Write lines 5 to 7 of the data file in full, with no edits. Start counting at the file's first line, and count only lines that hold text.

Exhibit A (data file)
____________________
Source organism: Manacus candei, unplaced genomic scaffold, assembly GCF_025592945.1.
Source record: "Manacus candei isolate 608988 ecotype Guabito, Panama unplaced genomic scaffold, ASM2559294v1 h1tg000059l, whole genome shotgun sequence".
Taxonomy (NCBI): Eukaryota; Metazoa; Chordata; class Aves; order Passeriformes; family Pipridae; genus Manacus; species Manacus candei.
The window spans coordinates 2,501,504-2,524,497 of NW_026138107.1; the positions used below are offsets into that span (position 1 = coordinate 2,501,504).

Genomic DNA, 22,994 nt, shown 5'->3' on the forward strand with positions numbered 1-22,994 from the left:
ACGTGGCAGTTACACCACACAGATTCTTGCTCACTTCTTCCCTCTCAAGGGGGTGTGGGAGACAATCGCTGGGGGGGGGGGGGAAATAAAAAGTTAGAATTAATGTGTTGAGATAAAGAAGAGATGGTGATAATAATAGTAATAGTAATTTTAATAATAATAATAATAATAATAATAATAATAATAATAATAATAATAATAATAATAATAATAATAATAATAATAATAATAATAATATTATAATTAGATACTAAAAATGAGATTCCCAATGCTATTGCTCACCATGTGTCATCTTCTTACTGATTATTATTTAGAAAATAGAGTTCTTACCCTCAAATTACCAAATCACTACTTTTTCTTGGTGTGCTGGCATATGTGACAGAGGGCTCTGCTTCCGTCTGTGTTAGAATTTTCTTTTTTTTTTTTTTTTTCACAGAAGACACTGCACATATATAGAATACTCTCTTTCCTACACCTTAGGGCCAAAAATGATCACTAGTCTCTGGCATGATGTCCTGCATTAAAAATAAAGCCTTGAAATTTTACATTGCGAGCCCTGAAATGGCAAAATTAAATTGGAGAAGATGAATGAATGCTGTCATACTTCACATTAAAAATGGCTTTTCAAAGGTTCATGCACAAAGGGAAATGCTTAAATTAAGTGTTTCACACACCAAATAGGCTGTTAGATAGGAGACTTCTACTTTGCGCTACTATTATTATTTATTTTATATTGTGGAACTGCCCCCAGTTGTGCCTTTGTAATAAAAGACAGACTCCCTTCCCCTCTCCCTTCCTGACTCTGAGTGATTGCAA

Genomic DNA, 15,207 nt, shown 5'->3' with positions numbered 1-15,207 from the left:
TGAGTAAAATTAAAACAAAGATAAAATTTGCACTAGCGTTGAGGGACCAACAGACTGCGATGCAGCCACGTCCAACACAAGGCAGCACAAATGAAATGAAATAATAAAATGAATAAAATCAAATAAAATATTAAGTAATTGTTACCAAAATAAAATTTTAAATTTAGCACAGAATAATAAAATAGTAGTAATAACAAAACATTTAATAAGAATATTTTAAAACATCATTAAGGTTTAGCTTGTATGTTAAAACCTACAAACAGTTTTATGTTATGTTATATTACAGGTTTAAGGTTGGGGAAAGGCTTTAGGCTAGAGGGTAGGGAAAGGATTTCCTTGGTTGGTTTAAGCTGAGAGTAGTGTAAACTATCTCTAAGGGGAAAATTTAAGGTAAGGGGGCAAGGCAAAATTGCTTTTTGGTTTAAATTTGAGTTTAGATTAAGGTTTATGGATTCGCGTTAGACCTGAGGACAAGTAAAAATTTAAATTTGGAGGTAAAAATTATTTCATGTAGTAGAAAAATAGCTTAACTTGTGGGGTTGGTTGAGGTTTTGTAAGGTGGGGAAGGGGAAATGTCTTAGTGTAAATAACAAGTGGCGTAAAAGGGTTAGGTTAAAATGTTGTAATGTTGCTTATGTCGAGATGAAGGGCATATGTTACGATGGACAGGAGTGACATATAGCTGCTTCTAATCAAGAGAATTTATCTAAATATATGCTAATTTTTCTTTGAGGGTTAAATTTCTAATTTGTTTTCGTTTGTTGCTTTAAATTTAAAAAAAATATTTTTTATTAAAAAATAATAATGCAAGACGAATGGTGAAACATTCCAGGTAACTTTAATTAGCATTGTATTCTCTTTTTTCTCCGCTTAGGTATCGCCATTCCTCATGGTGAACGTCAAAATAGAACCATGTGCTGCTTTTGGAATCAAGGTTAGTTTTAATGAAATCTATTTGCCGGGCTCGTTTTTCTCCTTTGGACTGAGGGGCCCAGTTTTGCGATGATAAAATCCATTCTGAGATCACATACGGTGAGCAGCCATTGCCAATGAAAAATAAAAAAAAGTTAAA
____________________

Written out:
Genomic DNA, 22,994 nt, shown 5'->3' on the forward strand with positions numbered 1-22,994 from the left:
ACGTGGCAGTTACACCACACAGATTCTTGCTCACTTCTTCCCTCTCAAGGGGGTGTGGGAGACAATCGCTGGGGGGGGGGGGGAAATAAAAAGTTAGAATTAATGTGTTGAGATAAAGAAGAGATGGTGATAATAATAGTAATAGTAATTTTAATAATAATAATAATAATAATAATAATAATAATAATAATAATAATAATAATAATAATAATAATAATAATAATAATAATAATAATATTATAATTAGATACTAAAAATGAGATTCCCAATGCTATTGCTCACCATGTGTCATCTTCTTACTGATTATTATTTAGAAAATAGAGTTCTTACCCTCAAATTACCAAATCACTACTTTTTCTTGGTGTGCTGGCATATGTGACAGAGGGCTCTGCTTCCGTCTGTGTTAGAATTTTCTTTTTTTTTTTTTTTTTCACAGAAGACACTGCACATATATAGAATACTCTCTTTCCTACACCTTAGGGCCAAAAATGATCACTAGTCTCTGGCATGATGTCCTGCATTAAAAATAAAGCCTTGAAATTTTACATTGCGAGCCCTGAAATGGCAAAATTAAATTGGAGAAGATGAATGAATGCTGTCATACTTCACATTAAAAATGGCTTTTCAAAGGTTCATGCACAAAGGGAAATGCTTAAATTAAGTGTTTCACACACCAAATAGGCTGTTAGATAGGAGACTTCTACTTTGCGCTACTATTATTATTTATTTTATATTGTGGAACTGCCCCCAGTTGTGCCTTTGTAATAAAAGACAGACTCCCTTCCCCTCTCCCTTCCTGACTCTGAGTGATTGCAA

Genomic DNA, 15,207 nt, shown 5'->3' with positions numbered 1-15,207 from the left: